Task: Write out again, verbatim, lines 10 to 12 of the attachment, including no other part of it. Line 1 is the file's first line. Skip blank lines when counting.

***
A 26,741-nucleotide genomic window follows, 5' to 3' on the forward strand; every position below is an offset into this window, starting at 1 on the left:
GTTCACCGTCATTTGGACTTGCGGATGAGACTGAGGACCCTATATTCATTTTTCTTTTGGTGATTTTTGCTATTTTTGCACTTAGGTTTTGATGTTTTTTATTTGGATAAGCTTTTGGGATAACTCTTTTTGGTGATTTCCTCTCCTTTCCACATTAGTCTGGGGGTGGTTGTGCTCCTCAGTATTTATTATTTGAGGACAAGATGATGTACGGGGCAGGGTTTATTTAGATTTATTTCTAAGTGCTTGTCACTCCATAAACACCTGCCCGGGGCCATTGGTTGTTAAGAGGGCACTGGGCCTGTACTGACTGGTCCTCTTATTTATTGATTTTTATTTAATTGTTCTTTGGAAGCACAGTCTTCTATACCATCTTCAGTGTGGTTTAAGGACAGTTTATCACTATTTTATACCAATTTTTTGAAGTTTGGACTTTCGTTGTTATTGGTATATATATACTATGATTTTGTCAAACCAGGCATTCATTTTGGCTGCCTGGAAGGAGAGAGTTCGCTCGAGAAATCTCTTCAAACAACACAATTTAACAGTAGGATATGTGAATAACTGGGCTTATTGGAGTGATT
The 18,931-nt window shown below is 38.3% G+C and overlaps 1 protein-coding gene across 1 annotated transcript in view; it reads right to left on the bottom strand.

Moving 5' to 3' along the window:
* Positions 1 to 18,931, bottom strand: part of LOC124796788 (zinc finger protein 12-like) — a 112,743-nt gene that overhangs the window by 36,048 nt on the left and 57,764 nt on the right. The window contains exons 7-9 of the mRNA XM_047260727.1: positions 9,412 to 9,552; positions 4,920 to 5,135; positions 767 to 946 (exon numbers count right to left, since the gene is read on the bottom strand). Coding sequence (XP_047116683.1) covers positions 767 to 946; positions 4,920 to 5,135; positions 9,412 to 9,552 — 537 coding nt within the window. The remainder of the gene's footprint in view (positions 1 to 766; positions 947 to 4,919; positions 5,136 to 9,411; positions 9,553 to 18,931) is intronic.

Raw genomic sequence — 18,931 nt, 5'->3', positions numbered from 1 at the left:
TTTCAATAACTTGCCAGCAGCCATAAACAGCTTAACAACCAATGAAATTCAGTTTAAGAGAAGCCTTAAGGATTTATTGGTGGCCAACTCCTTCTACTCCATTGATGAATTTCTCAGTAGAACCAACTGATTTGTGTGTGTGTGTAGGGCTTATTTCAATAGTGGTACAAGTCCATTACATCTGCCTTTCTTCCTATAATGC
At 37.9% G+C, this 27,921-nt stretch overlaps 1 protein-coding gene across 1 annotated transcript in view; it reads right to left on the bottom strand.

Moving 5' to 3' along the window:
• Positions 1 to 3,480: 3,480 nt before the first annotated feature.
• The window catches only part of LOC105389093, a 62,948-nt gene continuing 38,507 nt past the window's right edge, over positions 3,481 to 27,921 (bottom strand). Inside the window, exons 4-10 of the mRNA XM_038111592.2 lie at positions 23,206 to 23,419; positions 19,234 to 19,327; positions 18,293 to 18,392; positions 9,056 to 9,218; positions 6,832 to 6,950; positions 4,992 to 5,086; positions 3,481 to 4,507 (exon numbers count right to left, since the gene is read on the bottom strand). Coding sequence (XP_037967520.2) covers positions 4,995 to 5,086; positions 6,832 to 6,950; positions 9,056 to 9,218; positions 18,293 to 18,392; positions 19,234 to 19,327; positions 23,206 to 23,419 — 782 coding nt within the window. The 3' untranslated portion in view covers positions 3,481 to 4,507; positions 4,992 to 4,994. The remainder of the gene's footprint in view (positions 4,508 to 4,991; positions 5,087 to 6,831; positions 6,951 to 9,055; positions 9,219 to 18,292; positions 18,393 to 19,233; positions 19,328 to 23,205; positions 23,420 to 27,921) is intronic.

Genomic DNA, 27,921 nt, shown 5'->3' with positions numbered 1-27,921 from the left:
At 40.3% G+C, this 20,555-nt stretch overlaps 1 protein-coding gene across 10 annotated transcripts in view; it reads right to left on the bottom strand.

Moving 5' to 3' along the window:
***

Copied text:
• Positions 1 to 3,480: 3,480 nt before the first annotated feature.
• The window catches only part of LOC105389093, a 62,948-nt gene continuing 38,507 nt past the window's right edge, over positions 3,481 to 27,921 (bottom strand). Inside the window, exons 4-10 of the mRNA XM_038111592.2 lie at positions 23,206 to 23,419; positions 19,234 to 19,327; positions 18,293 to 18,392; positions 9,056 to 9,218; positions 6,832 to 6,950; positions 4,992 to 5,086; positions 3,481 to 4,507 (exon numbers count right to left, since the gene is read on the bottom strand). Coding sequence (XP_037967520.2) covers positions 4,995 to 5,086; positions 6,832 to 6,950; positions 9,056 to 9,218; positions 18,293 to 18,392; positions 19,234 to 19,327; positions 23,206 to 23,419 — 782 coding nt within the window. The 3' untranslated portion in view covers positions 3,481 to 4,507; positions 4,992 to 4,994. The remainder of the gene's footprint in view (positions 4,508 to 4,991; positions 5,087 to 6,831; positions 6,951 to 9,055; positions 9,219 to 18,292; positions 18,393 to 19,233; positions 19,328 to 23,205; positions 23,420 to 27,921) is intronic.

Genomic DNA, 27,921 nt, shown 5'->3' with positions numbered 1-27,921 from the left: